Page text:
Ways of Seeing: Take care of society’s fabric

When I was about 4 years old, my mother taught me to sew on a button. Likely, she too was sewing something, and I expressed an interest. While it was a useful skill, I never became a dedicated sewer. In my early adulthood I made curtains and even the rare clothing item. Later on, I made my kids’ Halloween costumes, but quickly found the advantages of duct tape and staples for those single use creations. While I found various fabrics and materials appealing, both visually and by touch, I never did take up weaving. 
I don’t know anyone who weaves these days, but I once had friends with looms — large contraptions that took up half a room. They seemed way too complicated, but I got the basic idea. I had woven potholders as a young child on a very basic grid: There are threads that go the length and others that pass through them — over and under, over and under — going the width. Warp and woof, they are called — two names that are easy to remember. Together, they make the fabric. 
I was thinking of fabric recently as I hung a sheet out to dry and saw that the material was coming apart. It wasn’t a very old sheet and I wondered about the lack of strength in the threads from which it was woven. In my musings, I thought about another way we sometimes use that word — fabric — as in “the fabric of our society”. What threads or yarns make up that “fabric?” How might I describe that? 
I decided that one group, perhaps the warp, is that of more concrete substance. To me, this would be things like our actual, physical world and its environment. Perhaps it includes economics, but really in the sense of the tangibles that we might grow, produce, trade, share, or use ourselves. And what about that woof? It might be made of the intangibles: our values. As in any actual fabric, its strength and longevity result from the strength of individual threads, the way they intertwine, and the overall balance. A wall hanging, purely for show, might have heavier threads in one area and thinner ones elsewhere, but if the cloth is to be worn, its lack of integrity would soon cause it to unravel. Similarly, if our economy, our resources are not well and evenly distributed, the fabric of our society starts to pull apart. 
And what of the woof, our values? We are a land — whether state, nation, or world — of many people, each with our own story, our own background. Without some core values in common, it is very difficult for us to hold together. In our country, the Declaration of Independence provides some of that structure: “We hold these Truths to be self-evident, that all … are created equal, that they are endowed … with certain unalienable Rights, that among these are Life, Liberty, and the Pursuit of Happiness.” We may all believe in these values, but do they mean the same to all of us? While each of us may have varying values, it is the ones we hold in common that bind us together.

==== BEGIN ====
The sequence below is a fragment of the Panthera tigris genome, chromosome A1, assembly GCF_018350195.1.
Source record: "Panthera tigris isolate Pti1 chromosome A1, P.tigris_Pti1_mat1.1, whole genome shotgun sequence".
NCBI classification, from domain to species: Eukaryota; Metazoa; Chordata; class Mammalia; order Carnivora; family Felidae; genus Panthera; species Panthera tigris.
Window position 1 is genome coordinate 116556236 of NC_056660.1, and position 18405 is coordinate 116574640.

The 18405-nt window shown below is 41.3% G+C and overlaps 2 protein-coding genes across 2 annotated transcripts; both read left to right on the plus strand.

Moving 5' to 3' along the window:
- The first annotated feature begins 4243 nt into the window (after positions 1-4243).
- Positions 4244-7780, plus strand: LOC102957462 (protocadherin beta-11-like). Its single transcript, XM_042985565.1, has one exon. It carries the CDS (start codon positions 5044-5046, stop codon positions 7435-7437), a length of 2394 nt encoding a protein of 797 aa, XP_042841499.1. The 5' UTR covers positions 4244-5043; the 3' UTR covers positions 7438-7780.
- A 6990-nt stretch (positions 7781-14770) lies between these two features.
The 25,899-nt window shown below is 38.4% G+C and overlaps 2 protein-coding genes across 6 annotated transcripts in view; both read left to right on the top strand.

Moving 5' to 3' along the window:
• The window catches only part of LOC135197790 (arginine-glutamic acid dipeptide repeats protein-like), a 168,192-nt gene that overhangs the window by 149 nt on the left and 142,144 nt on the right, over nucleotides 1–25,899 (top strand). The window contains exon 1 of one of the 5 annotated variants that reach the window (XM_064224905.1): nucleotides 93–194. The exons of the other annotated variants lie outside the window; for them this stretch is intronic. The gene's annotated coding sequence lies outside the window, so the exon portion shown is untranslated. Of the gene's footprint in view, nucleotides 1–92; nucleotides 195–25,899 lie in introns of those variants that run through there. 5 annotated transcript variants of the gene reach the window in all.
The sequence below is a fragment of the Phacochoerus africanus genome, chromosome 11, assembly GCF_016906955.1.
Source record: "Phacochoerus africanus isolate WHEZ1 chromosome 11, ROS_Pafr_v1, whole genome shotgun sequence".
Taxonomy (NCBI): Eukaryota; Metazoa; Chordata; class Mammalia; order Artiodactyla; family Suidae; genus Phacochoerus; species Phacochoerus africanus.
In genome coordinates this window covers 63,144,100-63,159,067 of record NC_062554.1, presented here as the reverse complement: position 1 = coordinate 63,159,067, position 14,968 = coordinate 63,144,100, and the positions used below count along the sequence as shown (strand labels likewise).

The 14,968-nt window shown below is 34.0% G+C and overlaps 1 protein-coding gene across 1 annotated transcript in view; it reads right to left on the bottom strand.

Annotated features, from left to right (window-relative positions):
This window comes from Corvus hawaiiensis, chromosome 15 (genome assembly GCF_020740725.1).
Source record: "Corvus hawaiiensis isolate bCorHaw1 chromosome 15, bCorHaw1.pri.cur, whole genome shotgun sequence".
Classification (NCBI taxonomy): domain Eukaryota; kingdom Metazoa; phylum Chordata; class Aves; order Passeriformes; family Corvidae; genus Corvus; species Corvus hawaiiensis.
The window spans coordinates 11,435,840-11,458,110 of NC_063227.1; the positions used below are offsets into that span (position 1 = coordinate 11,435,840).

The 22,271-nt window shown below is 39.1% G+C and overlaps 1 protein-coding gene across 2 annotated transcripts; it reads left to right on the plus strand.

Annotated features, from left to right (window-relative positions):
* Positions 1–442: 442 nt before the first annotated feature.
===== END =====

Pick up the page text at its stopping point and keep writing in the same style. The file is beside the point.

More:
I think about this in my own small-town community of Ripton, a community that is unique but also akin to many towns in our state. Here, many of us have settled with some sense or desire to be independent and self-sufficient. That might be one thread, but directly adjacent is another: We will help each other. When the pandemic came to town, we immediately set up a system for town-wide communications, with ways for people to get help and ways for people to give help. That was not a completely new concept; we put an energy assistance project in place during the 2008 recession, and it is still going strong. Those strands tie us together, because in a community, people help each other out. 
Where do we develop these values? We begin within a small circle: our families and the families of our friends and neighbors. Some we come to incorporate through school, where we start to meet a broader world along with the need to cooperate with a greater number of people. This is where the value of smaller schools and classes impacts on so much more than basic academics. 
Much of our state’s unique culture is a result of its many small communities. Though they do not hold the largest population, they cover the state, they tie it together. Indeed, in many ways they provide a significant part of the “warp,” because the tangibles here are not all about money. They also provide much of the “woof,” since those basic values and connections are more easily learned and practiced on a daily basis in a smaller community. Vermont needs all these threads. When our fabric is strong, we bring a clear model to the rest of our nation.
As we connect with others, we find the ways that bring us together and the ways that tear us apart. Alas, tearing, ripping, and unraveling can always be done with less thought and less effort than the weaving or the knitting. Pulling together in a way that is shared, equal, and sustainable takes effort, but we can find ourselves part of a fabric that is strong, lasting, sustainable, and even beautiful. 
Laurie Cox is a retired school counselor and longtime Ripton selectboard member. Besides occasional writing, she sings with Maiden Vermont, pursues art, takes long hikes with her dog(s) and seasonally gardens. She also is about to become more actively involved in things political, environmental and just.

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